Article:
In the troubling aftermath, the AMAC said it lays the onus on both sides, chiefly because the City bumbled in providing the COAB with much-needed resources to become a more effective structure. “The City did not fully live up to everything that they should have done,” said Bethel. “We cannot allow them to lay it all on the COAB, they must take their responsibility as well.”

Those sentiments are echoed by The Portland Police Association, an intervener in the settlement. Its president, Daryl Turner, has applauded the work of COAB, given the circumstances. “I’m not placing the blame in any direction, but I think that they weren’t given clear direction on their responsibilities and their tasks,” he said. “I think the COAB members worked really hard to try to define that.”

Turner added that the situation was one of “too many cooks in the kitchen.” He said he’s looking forward to a re-formation of the oversight board. “We want to make it clear that we want the COAB to be successful, we want to give them the resources and education they need,” said Turner. “This is important in the community engagement process.”

At the moment it’s unclear whether the city will give the COAB another chance, calling the current board “plagued by issues.”

“We are going to reassess our reform efforts so that we are able to accomplish our goals as a community, and are in conversations with the DOJ, AMAC and the Portland Police Association to refocus and restructure how community engagement functions under the Settlement Agreement,” Michael Cox, the City’s director of communications, told The Skanner in an emailed statement. “There is not a fixed timeline for that conversation.”

But a lack of timeline is what concerns the involved parties.

Assistant U.S. Attorney Adrian Brown, who represents the DOJ in this settlement, explained to The Skanner as part of public record, that the Department does not have any further deadlines on the books with the City.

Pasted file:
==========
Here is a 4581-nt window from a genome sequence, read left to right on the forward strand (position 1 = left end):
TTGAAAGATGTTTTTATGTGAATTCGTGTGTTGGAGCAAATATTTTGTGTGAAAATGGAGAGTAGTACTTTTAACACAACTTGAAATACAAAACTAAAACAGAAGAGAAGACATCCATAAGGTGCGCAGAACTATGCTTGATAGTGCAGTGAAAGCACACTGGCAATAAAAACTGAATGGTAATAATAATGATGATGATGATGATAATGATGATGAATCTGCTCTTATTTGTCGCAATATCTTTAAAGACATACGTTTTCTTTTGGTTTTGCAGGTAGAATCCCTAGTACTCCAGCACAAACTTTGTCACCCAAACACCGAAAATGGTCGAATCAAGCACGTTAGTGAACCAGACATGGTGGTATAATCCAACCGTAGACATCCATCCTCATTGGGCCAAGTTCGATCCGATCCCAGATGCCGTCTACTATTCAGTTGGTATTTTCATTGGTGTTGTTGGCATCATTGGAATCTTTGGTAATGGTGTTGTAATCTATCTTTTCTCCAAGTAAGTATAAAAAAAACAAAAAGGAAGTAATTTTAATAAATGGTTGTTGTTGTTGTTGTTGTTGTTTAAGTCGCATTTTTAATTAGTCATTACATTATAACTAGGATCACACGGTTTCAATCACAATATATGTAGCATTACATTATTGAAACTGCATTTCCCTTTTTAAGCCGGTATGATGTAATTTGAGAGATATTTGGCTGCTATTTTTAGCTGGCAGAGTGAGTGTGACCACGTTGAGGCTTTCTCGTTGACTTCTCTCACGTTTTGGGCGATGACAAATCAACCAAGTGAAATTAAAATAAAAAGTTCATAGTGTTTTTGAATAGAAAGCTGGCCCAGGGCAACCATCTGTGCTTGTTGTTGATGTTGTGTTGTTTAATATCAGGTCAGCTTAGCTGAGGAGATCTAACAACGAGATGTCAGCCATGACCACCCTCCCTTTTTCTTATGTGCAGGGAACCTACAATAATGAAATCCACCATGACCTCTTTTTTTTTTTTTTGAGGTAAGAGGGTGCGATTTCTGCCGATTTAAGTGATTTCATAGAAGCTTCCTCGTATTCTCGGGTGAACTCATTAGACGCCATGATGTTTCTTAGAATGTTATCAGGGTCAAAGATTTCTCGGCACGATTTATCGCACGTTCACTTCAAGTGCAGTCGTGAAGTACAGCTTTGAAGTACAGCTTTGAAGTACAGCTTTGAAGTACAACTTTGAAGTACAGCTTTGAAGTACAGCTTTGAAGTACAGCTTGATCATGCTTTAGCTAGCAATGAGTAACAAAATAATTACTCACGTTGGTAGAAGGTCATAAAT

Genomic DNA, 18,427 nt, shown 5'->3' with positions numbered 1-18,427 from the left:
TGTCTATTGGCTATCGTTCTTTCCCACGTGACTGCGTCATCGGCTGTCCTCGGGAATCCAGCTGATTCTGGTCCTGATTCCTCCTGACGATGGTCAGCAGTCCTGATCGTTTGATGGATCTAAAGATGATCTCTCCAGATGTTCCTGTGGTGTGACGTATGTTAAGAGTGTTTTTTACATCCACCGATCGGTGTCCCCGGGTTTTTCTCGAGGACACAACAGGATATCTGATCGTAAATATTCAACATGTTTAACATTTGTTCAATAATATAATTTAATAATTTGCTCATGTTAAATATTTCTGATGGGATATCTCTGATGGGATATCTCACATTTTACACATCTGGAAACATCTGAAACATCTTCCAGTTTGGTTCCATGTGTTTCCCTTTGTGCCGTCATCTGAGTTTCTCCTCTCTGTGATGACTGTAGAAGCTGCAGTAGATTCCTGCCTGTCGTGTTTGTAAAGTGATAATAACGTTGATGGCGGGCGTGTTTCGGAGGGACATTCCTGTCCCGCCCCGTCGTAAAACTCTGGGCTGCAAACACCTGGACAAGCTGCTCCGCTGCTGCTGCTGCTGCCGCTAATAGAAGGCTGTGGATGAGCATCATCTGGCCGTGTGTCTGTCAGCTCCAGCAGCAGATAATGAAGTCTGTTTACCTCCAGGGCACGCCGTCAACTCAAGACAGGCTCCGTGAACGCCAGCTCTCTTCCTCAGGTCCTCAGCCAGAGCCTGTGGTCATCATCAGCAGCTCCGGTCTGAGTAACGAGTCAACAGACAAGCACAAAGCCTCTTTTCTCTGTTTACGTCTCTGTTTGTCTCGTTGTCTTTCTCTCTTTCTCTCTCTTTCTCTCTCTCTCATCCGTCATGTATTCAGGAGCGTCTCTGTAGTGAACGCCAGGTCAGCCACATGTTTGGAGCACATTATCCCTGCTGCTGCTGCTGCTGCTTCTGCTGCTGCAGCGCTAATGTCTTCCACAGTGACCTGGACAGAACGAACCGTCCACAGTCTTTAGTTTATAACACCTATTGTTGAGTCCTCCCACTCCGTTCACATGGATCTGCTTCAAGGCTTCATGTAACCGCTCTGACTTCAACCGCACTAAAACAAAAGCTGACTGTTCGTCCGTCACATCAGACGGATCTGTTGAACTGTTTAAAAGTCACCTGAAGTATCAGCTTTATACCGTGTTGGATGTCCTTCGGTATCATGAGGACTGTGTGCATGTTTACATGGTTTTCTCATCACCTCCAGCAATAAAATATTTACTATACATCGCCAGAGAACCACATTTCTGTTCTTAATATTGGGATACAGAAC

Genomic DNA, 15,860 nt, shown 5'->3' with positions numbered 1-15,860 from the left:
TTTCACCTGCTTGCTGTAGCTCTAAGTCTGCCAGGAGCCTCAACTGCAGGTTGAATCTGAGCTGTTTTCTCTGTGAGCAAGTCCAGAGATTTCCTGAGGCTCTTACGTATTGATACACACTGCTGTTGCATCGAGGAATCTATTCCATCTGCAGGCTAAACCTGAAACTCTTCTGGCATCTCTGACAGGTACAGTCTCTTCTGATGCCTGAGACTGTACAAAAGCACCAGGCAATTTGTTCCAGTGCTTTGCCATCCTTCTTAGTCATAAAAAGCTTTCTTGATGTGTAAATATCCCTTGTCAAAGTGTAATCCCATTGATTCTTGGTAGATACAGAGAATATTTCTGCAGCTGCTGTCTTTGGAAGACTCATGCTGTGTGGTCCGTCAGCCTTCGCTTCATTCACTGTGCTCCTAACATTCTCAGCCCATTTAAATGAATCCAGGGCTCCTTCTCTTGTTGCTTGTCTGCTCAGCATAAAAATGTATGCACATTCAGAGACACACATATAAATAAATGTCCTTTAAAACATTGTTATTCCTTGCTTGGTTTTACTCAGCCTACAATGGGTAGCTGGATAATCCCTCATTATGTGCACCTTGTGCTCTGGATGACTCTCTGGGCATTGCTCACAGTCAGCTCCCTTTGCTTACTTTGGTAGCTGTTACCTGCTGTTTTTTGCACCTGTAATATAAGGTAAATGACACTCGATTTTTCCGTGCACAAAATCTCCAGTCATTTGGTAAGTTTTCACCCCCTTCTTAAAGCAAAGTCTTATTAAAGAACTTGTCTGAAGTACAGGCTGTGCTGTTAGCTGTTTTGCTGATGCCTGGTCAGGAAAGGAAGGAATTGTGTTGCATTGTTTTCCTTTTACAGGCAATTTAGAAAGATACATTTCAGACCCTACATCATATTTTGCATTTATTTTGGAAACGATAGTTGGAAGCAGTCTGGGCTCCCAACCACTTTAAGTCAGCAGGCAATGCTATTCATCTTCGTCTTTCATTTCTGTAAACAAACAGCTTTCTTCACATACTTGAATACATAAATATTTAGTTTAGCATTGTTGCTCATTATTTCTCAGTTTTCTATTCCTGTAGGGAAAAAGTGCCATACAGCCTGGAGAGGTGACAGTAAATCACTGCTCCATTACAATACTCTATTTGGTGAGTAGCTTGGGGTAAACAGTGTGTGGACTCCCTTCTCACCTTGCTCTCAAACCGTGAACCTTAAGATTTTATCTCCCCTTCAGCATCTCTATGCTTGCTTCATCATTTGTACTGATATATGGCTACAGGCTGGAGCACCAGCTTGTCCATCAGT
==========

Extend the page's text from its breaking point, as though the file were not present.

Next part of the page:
The City of Portland was to submit to the court an update as part of a status conference on January 31. The report was to explain how The City planned to continue its community oversight.

Instead, the City Council voted to appeal, causing Judge Simon to strike the status conference.

According to public record, the DOJ found the City of Portland to be out of compliance regarding its work with the COAB. The City has been put on notice by the DOJ and given an opportunity to remedy the compliance concerns.

All four corners of the settlement are currently in informal meetings with a City-appointed third-party facilitator. If the facilitator fails to move talks forward, according to the Settlement Agreement, the DOJ will seek formal mediation.

The AMAC said it’s wary of the City’s lethargic approach to a solution, adding that it will likely take months before a new COAB can be selected, trained, and begin its work.

“This gap will be inconsistent with the requirements of the Settlement Agreement and further alienate and aggravate the community,” said the AMAC in a press release.

Just how police accountability will improve remains murky.

According to Michael Cox, Mayor Wheeler has stated that the issue of police arbitration on disciplinary matters would be bargained during upcoming contract negotiations with the Portland Police Association.